As trade revenues flatlined, the increasing persecution and then massacre of Christians by king Dhu Nuwas[56] lead to a foreign intervention. The Byzantine Empire in alliance with the Aksumite Kingdom invaded the Himyarite kingdom and Dhu Nuwas was removed. Himyar and the Red Sea Coast was thereafter ruled directly by the Christian Ethiopians until the Persian conquest in 570 CE, interrupted by the Christian Ethiopian governor-general Abraha's declaration of independence between 550-553 CE.[57]

Social Complexity variables

♠ RA ♣ Edward A L Turner ♥

Social Scale

♠ Polity territory ♣ [250,000-350,000] ♥ in squared kilometers

"At their heights, the Sabean and Himyarite kingdoms embraced much of historic Yemen."[58]

In the fourth century Himyar covered the lands of former Saba, Hadramawt, the mountains and the Tihamah (Red Sea coast) and Yamanat (probably the entire southern coast).[59]

♠ Polity Population ♣ [300,000-500,000] ♥ People.

A population estimate for the kingdom of Saba at its height could be used for the Himyarite kingdom which must have covered the same area, if not more. "At their heights, the Sabean and Himyarite kingdoms embraced much of historic Yemen."[60]

"In turn Schippmann has used these already approximate estimates to arrive at figures of 310,000 to not greater than 500,000 people for the kingdom of Saba' at its height. It must be emphasized, however, that the above figures of captives and corvee labour may well be exaggerated, and, the overall population estimates provided by Schippman, although useful, are little more than educated guesses. Moreover, they do not take into account the recent archaeological surveys conducted in the 1990s that demostrate a rather densely populated plateau... Overall, Schippmann contrasts his estimated population of 500,000 for the kingdom of Saba' with a total estimated population of 1 million for the Indus civilization at its height..."[61]

"Overall, it is sufficient to say that the Yemen plateau between Yarim and Sana'a and apparently to the north as well, was during the later first millennium BC and AD, very well populated with perhaps between 1 and 5 settlements per 100 km2.[62]

♠ Population of the largest settlement ♣ [10,000-30,000] ♥ Inhabitants. Zafar was likely the most populous settlement of the Himyarites but in the absence of data we could use an (earlier period) estimate for the Sabaean capital, Marib.

"population estimates can be made by comparing the size of some of the cities with their surrounding fields, the latter being evident on the ground as rectilinear grids of gullies eroded out of the channels and field boundaries of the original Sabaean irrigated fields. Such population estimates fall in the range of 30,000-50,000 (Schippmann, 2001: 12, Brunner, 1983), figures that are significantly in excess of the possible population of the 110 ha Sabaen city of Marib which probably accommodated between 10,000 and 30,000 people."[63]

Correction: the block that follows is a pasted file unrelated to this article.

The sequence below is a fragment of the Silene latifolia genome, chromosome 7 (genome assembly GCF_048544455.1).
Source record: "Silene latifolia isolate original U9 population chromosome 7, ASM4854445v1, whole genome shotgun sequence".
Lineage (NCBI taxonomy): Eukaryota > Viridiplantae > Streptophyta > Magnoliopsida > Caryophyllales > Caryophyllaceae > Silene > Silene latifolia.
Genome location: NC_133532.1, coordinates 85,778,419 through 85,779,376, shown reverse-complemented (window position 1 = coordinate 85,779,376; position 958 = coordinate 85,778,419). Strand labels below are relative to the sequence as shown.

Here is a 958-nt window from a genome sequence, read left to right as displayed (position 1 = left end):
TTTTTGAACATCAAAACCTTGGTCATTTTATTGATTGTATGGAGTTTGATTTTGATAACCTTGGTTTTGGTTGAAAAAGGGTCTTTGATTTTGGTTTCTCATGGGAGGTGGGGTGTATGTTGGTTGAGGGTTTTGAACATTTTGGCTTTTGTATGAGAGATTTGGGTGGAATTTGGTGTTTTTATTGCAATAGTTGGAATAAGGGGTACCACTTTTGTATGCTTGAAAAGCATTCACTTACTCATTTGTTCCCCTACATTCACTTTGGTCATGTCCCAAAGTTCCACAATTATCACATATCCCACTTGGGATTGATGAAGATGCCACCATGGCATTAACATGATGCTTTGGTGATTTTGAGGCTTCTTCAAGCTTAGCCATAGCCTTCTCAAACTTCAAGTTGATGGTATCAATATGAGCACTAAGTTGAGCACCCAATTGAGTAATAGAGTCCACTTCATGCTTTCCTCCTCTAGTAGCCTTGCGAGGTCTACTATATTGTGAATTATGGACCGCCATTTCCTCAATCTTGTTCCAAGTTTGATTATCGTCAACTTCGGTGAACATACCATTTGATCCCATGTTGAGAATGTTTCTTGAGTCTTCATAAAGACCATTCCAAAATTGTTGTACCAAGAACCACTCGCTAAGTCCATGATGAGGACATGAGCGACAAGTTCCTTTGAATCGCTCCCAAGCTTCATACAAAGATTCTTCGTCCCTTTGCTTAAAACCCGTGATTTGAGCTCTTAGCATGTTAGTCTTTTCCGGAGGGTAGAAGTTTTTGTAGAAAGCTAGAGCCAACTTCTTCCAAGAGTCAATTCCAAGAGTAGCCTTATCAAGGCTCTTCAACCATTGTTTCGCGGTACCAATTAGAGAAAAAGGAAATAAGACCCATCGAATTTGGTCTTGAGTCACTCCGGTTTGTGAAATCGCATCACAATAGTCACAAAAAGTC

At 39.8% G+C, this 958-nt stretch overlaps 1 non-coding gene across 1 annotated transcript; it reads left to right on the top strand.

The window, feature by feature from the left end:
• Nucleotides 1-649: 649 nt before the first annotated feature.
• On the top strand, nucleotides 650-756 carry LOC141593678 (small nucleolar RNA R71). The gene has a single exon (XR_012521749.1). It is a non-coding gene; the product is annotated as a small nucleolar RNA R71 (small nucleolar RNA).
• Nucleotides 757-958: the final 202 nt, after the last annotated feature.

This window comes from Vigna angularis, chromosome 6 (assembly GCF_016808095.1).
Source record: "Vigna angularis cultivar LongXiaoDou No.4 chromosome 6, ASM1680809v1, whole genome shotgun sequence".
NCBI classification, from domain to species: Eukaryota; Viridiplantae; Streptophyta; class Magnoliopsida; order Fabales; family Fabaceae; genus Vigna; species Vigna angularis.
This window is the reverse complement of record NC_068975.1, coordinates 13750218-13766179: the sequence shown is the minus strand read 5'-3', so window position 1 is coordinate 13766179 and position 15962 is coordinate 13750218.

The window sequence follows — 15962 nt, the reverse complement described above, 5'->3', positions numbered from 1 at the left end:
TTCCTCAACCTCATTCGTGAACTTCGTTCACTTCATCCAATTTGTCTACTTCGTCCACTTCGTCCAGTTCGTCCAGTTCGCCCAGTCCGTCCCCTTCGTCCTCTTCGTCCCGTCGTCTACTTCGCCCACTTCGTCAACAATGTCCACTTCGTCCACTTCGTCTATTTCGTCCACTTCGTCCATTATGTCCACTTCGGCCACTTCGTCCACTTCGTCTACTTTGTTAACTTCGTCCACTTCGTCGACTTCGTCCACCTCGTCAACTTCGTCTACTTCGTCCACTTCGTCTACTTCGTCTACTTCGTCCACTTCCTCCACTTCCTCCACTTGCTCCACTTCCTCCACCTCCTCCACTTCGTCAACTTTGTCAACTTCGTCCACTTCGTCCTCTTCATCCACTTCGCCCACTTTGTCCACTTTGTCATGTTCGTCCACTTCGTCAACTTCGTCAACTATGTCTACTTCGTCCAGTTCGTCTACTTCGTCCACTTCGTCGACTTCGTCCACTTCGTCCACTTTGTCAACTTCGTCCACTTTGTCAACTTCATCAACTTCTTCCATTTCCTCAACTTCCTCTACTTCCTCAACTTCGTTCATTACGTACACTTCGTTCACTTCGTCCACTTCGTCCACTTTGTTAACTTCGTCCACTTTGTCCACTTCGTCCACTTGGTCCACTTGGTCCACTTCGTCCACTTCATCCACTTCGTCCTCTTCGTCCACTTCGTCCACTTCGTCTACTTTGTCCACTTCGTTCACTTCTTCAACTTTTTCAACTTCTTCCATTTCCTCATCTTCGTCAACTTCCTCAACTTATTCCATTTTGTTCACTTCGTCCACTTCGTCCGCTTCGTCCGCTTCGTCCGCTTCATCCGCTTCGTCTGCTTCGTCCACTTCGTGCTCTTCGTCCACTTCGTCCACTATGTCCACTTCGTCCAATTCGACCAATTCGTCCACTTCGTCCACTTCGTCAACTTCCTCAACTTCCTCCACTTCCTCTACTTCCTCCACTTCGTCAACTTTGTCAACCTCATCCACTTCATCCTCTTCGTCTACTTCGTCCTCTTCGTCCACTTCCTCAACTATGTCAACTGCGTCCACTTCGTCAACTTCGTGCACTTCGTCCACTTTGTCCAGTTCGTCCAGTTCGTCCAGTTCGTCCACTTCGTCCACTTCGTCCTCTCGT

Hierarchical Complexity

♠ Settlement hierarchy ♣ 4 ♥ levels.

1. Himyarite capital

2. Capitals of subjected kingdoms
3. Larger urban areas, like the port Al-Muza
4. Hagar (town)
"The basis of the Middle Period social structure was the bayt "a village or clan community" although this most assuredly is not meant to convey the meaning of a village community as a bayt could be both in the countryside and within the walls of a hagar, town."[64] Sabaean hagar consisted of bayts.[65]
2. Colonies
c50 CE. "The Himyarite King Charibael had authority over distant sites in East Africa including the trading settlement at Rhapta in northern Tanzania. He leased this settlement to a merchant oligarchy from Muza who ran trade operations from the port and collected taxes on any incoming business. The Periplus explains: 'the region (Rhapta) is under the rule of the governor of Mapharitis, since by some ancient right it became subject to the Kingdom of Arabia when it was first established. The merchants of Muza hold it through a grant from the king and collect taxes from it."[66]


♠ Administrative levels ♣ 4 ♥ levels. "An up-to-date study on the kingdom of Himyar does not exist. One may consult Hoyland [2001] 46-57."[67] Robert G Hoyland. 2001. Arabia and the Arabs: From the Bronze Age to the Coming of Islam. Routledge. London.

1. King

Karibil Watar Yuhanim I "combined dynastic titles from both the Sabaeans and the Himyarites."[68]
2. Court official
Saba-Himyarite Kingdom: the king had a royal court.[69]
3. Head of Mint
4. Mint worker
2. Court official
3. Foreign Diplomat
3. Spies and agents
2. Court official
3. Head of a supply depot
4. Worker at a supply depot
2. Court official
3. Taxation official
"Some of the myrrh offered at the port [Muza] was from an inland territory ruled by the Minaeans, so the Himyarite King must have permitted regional traders to sell their own product at Muza."[70] Presumably traders from other kingdoms were permitted to trade in exchange for paying tax which would have been collected by officials.
2. Governor
Saba-Himyarite Kingdom: the city of Saue "was under the authority of a Himyarite tyrannos (governor) named Cholaibos. The Periplus explains that Cholaibos administered the surrounding province called Mapharitis and kept a court residence at Saue."[71]
3. Court official of governor
2. Merchant official of East African colony
c50 CE. "The Himyarite King Charibael had authority over distant sites in East Africa including the trading settlement at Rhapta in northern Tanzania. He leased this settlement to a merchant oligarchy from Muza who ran trade operations from the port and collected taxes on any incoming business. The Periplus explains: 'the region (Rhapta) is under the rule of the governor of Mapharitis, since by some ancient right it became subject to the Kingdom of Arabia when it was first established. The merchants of Muza hold it through a grant from the king and collect taxes from it."[72]